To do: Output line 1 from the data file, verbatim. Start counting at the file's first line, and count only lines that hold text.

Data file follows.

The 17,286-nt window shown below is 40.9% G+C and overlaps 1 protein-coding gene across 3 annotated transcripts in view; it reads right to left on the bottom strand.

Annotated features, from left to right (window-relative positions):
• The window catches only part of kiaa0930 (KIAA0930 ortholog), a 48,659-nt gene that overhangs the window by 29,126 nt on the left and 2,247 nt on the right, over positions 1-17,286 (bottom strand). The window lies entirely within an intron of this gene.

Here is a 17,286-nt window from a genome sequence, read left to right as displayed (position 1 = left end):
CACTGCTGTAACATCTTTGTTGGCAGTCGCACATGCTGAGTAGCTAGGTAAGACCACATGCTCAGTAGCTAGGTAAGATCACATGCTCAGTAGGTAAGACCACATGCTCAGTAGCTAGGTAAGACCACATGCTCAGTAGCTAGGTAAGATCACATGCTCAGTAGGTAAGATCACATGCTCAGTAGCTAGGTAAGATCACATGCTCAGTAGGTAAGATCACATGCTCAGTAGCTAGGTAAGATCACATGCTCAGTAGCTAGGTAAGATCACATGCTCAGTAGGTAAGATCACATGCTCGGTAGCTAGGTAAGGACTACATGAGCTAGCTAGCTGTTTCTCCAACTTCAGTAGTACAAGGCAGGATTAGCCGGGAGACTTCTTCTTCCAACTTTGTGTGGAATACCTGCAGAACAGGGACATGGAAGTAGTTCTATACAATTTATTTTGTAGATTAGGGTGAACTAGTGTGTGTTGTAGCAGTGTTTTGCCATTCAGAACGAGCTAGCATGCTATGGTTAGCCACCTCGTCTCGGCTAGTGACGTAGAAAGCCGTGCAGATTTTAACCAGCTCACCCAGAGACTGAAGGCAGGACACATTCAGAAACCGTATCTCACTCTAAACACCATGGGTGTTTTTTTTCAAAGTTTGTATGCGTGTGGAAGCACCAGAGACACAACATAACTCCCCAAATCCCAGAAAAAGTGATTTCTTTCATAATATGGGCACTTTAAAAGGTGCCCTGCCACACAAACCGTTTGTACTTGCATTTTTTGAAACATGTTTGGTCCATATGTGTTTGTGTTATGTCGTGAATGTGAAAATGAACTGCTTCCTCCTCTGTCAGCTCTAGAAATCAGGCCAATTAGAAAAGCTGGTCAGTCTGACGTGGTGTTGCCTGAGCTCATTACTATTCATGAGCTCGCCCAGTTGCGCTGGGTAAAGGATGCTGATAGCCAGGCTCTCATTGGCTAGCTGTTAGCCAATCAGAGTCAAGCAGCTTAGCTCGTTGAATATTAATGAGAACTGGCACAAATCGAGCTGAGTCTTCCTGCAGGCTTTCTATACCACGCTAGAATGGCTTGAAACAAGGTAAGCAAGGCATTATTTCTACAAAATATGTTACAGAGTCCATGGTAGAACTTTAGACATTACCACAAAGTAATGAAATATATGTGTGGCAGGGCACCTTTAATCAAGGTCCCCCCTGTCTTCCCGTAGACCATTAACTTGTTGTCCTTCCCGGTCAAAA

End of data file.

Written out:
The 17,286-nt window shown below is 40.9% G+C and overlaps 1 protein-coding gene across 3 annotated transcripts in view; it reads right to left on the bottom strand.